In China, they invented an alternative to air conditioners, inspired by butterflies07.08.2023 | 00:32 |
On a hot summer day, white clothes seem cooler than other colors because they reflect rather than absorb sunlight. Other colors, such as blue or black, are subjected to a heating effect, as they absorb light. To circumvent this heating effect in color cooling films, the researchers drew inspiration from nanostructures in the wings of the morpho butterfly, which have a rich, bright blue color, but practically do not heat up.
Scientists at Shenzhen University in China have developed special reflective films that will help cool objects in the open in the heat. New films that do not absorb light can be used outside buildings, vehicles and equipment to reduce the energy needed to cool them.
"In buildings, a large amount of energy is used for cooling and ventilation, and the operation of an air conditioner in an electric car can reduce the mileage by more than half," comments Wanlin Wang, head of the research group. "Our cooling films can contribute to energy efficiency and carbon neutrality."
In the journal Optica Publishing Group, dedicated to high-performance research, scientists show that the films they have developed reduce the temperature of colored objects. To test the new technology, the researchers created blue, yellow and colorless films, which they placed outdoors on surfaces such as roofs, cars, fabric and mobile phones, from 9 a.m. to 4 p.m.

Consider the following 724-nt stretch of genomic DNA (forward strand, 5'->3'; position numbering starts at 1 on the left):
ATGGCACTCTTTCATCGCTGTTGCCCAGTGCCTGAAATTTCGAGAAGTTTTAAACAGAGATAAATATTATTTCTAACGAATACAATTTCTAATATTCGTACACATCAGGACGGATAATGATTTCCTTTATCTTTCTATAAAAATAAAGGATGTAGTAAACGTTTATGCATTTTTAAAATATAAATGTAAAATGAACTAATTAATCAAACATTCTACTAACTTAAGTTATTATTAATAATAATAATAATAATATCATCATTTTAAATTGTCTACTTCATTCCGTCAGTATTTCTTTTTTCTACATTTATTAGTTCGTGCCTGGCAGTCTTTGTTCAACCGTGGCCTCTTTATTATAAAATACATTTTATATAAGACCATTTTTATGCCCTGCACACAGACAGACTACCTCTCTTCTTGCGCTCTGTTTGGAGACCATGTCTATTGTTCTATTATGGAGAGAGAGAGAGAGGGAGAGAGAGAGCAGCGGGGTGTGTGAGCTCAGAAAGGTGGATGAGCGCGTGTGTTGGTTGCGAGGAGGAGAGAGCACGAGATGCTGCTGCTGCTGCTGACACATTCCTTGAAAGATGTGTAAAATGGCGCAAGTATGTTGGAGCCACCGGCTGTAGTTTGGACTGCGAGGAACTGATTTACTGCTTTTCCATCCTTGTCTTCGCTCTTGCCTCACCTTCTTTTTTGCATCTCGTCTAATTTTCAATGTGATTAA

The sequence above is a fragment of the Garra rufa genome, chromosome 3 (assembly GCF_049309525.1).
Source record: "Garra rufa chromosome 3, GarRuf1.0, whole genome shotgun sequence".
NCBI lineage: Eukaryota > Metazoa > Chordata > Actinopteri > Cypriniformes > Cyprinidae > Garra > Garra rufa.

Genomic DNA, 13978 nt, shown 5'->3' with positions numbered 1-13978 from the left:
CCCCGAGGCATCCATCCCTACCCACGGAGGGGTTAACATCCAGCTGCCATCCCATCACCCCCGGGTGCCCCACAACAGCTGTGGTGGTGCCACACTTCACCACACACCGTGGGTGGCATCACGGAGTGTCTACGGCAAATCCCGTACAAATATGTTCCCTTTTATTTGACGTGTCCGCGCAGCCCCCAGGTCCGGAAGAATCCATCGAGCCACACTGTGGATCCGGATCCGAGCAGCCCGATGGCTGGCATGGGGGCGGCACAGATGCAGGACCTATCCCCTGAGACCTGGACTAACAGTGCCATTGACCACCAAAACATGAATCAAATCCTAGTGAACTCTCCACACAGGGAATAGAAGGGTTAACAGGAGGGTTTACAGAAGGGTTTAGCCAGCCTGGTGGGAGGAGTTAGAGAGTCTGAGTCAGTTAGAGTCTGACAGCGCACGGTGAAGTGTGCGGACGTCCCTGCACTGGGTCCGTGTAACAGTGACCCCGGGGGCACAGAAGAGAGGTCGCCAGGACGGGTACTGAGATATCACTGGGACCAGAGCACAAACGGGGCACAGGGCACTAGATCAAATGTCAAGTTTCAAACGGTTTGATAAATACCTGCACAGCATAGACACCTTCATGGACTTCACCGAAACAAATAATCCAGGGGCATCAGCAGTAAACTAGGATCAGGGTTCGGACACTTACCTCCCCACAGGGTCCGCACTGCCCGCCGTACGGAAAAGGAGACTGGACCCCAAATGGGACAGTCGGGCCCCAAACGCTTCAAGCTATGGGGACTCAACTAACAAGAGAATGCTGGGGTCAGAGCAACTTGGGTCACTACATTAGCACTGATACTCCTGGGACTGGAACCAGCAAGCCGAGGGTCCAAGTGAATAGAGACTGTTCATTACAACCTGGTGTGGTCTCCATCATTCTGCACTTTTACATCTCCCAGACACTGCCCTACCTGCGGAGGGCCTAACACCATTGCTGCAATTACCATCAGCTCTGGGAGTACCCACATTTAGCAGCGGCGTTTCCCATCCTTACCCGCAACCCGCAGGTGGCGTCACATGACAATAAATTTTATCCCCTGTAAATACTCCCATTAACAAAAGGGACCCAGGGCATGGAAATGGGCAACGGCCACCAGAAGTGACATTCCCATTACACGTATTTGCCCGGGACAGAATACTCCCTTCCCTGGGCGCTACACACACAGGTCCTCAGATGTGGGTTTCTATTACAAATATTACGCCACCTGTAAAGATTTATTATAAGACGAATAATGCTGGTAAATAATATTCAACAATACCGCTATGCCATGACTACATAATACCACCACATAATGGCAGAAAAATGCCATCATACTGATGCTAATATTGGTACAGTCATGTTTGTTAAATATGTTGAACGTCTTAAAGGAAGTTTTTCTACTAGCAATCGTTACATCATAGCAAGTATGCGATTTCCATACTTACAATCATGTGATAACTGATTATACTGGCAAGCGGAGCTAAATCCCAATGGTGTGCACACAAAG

Using thermocouple sensors and infrared cameras to measure temperature, they found that cooling films on average have a temperature 2°C lower than the environment and can significantly reduce the temperature of the surfaces on which they are placed. At the same time, the difference in cooling performance depended on the time of the objects' stay on the street, as well as the type of surface with which the film was compared.
In particular, it turned out that, for example, the blue version of the film was about 26 °C colder than the traditional car paint of the same shade on a car parked outside all day.
Now the films are created with a thin layer of silver, but in the future it is planned to create an alternative made of aluminum, which will reduce the cost of production.
"With our new films, it is possible to achieve excellent cooling performance regardless of the desired color, saturation or brightness," Wang said. "They could even be used on textiles to create clothes of any color that are comfortable at high temperatures."